RELEASE: Maybe Sometime Soon
RELEASE DATE: 9th August 2018
RECORD COMPANY: Unsigned
Sydney-based sonic aficionados 'Trillion' was originally formed by two best friends during the heady days of the first shoegaze genesis, before disbanding to focus on the trials and tribulations of everyday life. Now, after over a decade of hibernation their swirling brand of alternative led shoegaze with subtle dream-pop tendencies has become increasingly relevant, this time with an added injection of modern musical influences and far superior advancements in recording techniques. Their fantastic new seven track EP entitled 'Maybe Sometime Soon' was initially recorded as a duo although they have recently expanded to a five piece with an eye on live shows and more expansive recording. 'Maybe Sometime Soon' was officially self-released back on the 9th August 2018 and is available right now to buy/download via trillion1.bandcamp.com
Maybe Sometime Soon by Trillion
The EP opens up trembling on woozy guitar progression drenched in sizzling reverb. 'Alone' dives headlong into a melodic sonic stew as fizzing layers of guitar ride steady lines of percussion and the deep boom of delicious bass frequencies hover alongside, delicately complimented by the cutting tone of the vocals. Intricate lines of lead guitar intertwine with catchy chord sequences allowing space for the reverb to breathe and lift the higher guitar tones out into the ether. Deeply melancholic, 'Alone' transports the listener back to those heady early 90's sounds as it floats effortlessly on the sonic ether. Up next, the bellowing collectiveness of heavy bass and charging guitars announces the arrival of 'Drive Away' and we're bowled over as that thunderous percussive attack leads the charge and we crash into a wall of tingling instrumental melody. There are hints of the melodic side of seminal shoegaze stalwarts Ride and sheer fuzzed out mayhem of Swervedriver coursing through the veins of this track that are very hard to shake. The arrival of the vocal, pulled back into the mix, adds intense depth and brilliant atmospherics as those swirling clouds of frequency laden reverb ebb and flow through passages of driving instrumentation and huge cavernous breaks. 'Drive Away' is absolutely brilliant and a definite highlight for me on this release.
'Maybe Sometime Soon' begins like a modern dream-pop track until it explodes into a riot of colour and fuzz. It's off tempo percussion is slightly disorientating at first and it takes a while to figure out just whats going on, but my god, when everything comes into focus instrumentally this track is powerful. The duel vocal works well here and I love how those those huge walls of fuzzed out guitars sit on top of the cascading bass line as meandering lead guitar sews everything together. Up next, 'So Serene' does exactly as it says on the tin. Ethereal instrumentation highlights the bands subtle dream-pop leanings as swirling layers of reverb bounce on top of that mesmerising bass line and the steady pitter patter of percussion carries a distinctly post-punk hued vocal line into a charging MBV styled break. Its another mesmerising highlight and a serious recommendation from me. 'Stars In The Sky' screams JAMC and those dizzying line of percussion are reminiscent of early creation era Primal Scream but it's the production on this track that catches the ear. Again the vocal lines seem to keep everything grounded here as just below the mix as the overruling influences of MBV are evident in those screaming lines of guitar.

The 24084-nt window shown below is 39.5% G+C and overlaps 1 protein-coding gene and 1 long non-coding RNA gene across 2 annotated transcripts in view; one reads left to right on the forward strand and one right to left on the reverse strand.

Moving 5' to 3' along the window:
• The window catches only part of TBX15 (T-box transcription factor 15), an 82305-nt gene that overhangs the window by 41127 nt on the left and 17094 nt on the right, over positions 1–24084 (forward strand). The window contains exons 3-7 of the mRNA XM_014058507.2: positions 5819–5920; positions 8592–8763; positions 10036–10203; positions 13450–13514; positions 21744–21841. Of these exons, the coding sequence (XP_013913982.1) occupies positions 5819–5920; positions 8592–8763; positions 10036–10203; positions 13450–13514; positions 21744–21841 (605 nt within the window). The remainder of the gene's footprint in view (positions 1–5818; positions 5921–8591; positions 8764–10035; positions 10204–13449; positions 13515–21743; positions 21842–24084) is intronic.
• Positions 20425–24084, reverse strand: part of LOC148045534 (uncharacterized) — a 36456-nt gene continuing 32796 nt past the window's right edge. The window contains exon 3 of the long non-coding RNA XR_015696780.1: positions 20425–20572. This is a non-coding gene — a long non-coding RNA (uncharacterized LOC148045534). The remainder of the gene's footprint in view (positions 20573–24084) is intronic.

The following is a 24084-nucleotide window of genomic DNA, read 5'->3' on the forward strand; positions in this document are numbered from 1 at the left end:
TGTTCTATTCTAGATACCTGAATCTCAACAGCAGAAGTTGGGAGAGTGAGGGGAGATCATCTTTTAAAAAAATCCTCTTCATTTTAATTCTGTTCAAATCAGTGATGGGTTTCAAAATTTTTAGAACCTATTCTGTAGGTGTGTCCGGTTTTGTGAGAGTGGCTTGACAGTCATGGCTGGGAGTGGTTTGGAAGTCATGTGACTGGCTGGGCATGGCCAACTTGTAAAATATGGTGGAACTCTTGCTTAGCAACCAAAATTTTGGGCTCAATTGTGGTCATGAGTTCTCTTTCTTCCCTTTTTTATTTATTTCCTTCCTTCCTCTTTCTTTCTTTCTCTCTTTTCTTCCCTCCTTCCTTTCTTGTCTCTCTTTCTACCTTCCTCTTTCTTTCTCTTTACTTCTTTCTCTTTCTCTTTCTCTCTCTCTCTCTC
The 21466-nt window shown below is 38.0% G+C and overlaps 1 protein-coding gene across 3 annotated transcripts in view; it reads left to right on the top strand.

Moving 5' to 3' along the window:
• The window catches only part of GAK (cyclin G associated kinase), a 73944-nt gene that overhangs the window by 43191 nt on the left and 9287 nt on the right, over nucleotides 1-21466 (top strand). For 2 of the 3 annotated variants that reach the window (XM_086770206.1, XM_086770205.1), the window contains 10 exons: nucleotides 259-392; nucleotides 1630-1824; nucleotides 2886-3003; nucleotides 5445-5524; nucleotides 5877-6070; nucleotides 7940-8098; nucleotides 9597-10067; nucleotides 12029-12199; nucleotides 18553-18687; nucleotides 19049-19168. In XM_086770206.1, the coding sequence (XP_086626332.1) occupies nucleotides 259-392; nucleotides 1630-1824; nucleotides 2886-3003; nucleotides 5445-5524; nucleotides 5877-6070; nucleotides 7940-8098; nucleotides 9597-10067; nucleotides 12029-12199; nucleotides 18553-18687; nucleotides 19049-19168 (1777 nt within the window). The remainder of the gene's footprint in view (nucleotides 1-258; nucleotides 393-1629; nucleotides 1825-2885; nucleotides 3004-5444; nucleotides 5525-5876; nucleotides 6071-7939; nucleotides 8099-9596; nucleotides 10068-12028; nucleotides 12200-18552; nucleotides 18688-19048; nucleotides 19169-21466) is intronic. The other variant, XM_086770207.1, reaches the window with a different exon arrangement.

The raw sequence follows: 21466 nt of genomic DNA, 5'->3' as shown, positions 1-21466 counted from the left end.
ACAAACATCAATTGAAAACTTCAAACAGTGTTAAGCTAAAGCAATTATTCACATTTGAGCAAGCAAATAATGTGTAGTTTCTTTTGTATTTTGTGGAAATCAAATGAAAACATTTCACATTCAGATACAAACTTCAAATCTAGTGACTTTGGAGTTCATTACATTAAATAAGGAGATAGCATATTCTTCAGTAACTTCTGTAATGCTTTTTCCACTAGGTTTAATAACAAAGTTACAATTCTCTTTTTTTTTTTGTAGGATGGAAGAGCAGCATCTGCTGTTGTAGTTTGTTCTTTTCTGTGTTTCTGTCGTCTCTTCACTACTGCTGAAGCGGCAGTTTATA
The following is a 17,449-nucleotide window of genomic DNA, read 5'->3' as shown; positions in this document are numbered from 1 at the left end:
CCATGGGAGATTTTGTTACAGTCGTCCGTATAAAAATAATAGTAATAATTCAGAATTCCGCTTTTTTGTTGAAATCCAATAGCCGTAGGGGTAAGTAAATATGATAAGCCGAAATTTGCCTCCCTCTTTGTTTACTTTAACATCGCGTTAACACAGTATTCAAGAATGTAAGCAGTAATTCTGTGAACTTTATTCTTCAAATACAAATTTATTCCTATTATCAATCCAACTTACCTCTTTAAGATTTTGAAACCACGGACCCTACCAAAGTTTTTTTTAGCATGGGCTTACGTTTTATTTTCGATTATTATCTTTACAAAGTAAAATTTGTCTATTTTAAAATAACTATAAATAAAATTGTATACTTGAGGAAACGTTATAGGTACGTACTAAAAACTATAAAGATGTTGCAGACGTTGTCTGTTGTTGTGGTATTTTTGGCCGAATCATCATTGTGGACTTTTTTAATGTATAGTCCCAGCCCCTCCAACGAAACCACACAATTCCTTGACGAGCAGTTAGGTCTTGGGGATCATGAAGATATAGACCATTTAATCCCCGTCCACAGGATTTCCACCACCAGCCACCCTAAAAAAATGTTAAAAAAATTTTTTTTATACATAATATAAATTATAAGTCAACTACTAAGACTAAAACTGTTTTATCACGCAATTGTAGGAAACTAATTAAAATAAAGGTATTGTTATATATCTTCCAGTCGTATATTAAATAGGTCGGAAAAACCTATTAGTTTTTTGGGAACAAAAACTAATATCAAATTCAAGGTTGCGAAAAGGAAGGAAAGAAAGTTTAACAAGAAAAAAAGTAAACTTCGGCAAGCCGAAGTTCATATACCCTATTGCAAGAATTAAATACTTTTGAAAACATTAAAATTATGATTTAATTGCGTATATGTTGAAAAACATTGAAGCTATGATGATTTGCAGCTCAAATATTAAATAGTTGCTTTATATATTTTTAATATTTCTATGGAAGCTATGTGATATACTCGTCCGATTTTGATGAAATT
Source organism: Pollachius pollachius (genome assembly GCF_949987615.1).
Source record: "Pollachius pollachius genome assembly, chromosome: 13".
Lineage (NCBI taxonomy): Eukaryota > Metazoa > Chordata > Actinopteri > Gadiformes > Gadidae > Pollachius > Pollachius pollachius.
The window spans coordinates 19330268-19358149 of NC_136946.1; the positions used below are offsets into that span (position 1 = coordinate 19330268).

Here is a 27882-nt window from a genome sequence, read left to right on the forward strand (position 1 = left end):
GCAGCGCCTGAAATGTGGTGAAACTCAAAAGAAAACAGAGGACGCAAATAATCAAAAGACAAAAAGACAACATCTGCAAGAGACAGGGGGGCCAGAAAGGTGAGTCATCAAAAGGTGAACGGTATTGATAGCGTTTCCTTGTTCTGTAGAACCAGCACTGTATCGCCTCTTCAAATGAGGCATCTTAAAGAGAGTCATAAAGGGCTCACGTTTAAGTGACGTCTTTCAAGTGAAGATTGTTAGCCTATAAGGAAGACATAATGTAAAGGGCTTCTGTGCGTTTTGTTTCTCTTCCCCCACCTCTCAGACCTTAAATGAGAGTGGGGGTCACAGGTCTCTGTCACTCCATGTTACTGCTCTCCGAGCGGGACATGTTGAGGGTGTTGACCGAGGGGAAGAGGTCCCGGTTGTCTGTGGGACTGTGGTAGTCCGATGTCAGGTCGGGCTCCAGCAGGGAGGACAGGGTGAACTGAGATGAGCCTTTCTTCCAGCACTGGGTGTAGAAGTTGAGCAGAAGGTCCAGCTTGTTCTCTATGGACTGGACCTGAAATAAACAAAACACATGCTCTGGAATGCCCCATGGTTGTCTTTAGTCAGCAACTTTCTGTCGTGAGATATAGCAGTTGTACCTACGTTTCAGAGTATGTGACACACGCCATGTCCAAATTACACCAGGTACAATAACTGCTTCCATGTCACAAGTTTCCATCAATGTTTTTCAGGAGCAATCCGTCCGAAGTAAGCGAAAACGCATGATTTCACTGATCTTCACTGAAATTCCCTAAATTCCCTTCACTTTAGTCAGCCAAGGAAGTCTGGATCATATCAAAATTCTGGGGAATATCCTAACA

'Hold On', the EP's penultimate piece, swirls into audible range trapped in a shimmering cloud of golden frequencies as the swoosh of tambourine and the jangle of guitar bubble on top of a cascading bass progression. The arrival of the percussion sets us off at marching speed as the vocals arrive, pushed back into the mix and we float into that soaring tambourine filled break. Catchy chord changes filled with fuzzier moments of sonic reflection shatter the quieter verse perspective as that ever present boom of bass caught up in those thunderous drum rolls continue to captivate this listener. The EP finally closes out with 'Desert Song' and we're swept up on lines of woozy guitars and slow moving drum patterns. Another brilliant bass progression bouncing just below the mix lifts everything up superbly as swirling waves of guitar and deep pools of diminished reverb drench the collective instrumentation. Subtle highlights of melodic guitar and undulating synth add to the overall atmospherics as we lurch through soaring shoegaze peaks and on into booming troughs of alternative led production. It's a fitting ending to a marvellously melancholic EP.
ABOUT THE AUTHOR: